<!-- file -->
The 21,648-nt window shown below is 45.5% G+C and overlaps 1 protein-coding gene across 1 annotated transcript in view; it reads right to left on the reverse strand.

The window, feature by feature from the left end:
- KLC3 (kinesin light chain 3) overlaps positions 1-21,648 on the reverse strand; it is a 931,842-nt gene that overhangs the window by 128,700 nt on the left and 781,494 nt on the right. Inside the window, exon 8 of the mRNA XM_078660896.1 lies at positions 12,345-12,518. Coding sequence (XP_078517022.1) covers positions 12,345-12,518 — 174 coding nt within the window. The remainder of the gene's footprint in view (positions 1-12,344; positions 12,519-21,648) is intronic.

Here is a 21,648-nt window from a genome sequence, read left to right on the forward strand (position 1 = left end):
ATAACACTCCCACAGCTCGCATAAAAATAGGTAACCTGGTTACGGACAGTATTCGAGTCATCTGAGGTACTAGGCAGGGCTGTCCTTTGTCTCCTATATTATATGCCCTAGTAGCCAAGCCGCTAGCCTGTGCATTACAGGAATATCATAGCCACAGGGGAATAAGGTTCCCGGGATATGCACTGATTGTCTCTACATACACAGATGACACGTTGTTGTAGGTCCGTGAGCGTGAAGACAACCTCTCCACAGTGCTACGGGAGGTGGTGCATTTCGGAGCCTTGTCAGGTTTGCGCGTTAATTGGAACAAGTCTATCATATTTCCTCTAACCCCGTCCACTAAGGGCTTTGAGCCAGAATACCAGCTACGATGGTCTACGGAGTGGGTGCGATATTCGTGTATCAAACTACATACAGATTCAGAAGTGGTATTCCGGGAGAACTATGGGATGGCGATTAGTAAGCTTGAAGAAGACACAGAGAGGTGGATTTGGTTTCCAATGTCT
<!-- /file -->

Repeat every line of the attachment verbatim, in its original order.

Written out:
The 21,648-nt window shown below is 45.5% G+C and overlaps 1 protein-coding gene across 1 annotated transcript in view; it reads right to left on the reverse strand.

The window, feature by feature from the left end:
- KLC3 (kinesin light chain 3) overlaps positions 1-21,648 on the reverse strand; it is a 931,842-nt gene that overhangs the window by 128,700 nt on the left and 781,494 nt on the right. Inside the window, exon 8 of the mRNA XM_078660896.1 lies at positions 12,345-12,518. Coding sequence (XP_078517022.1) covers positions 12,345-12,518 — 174 coding nt within the window. The remainder of the gene's footprint in view (positions 1-12,344; positions 12,519-21,648) is intronic.

Here is a 21,648-nt window from a genome sequence, read left to right on the forward strand (position 1 = left end):
ATAACACTCCCACAGCTCGCATAAAAATAGGTAACCTGGTTACGGACAGTATTCGAGTCATCTGAGGTACTAGGCAGGGCTGTCCTTTGTCTCCTATATTATATGCCCTAGTAGCCAAGCCGCTAGCCTGTGCATTACAGGAATATCATAGCCACAGGGGAATAAGGTTCCCGGGATATGCACTGATTGTCTCTACATACACAGATGACACGTTGTTGTAGGTCCGTGAGCGTGAAGACAACCTCTCCACAGTGCTACGGGAGGTGGTGCATTTCGGAGCCTTGTCAGGTTTGCGCGTTAATTGGAACAAGTCTATCATATTTCCTCTAACCCCGTCCACTAAGGGCTTTGAGCCAGAATACCAGCTACGATGGTCTACGGAGTGGGTGCGATATTCGTGTATCAAACTACATACAGATTCAGAAGTGGTATTCCGGGAGAACTATGGGATGGCGATTAGTAAGCTTGAAGAAGACACAGAGAGGTGGATTTGGTTTCCAATGTCT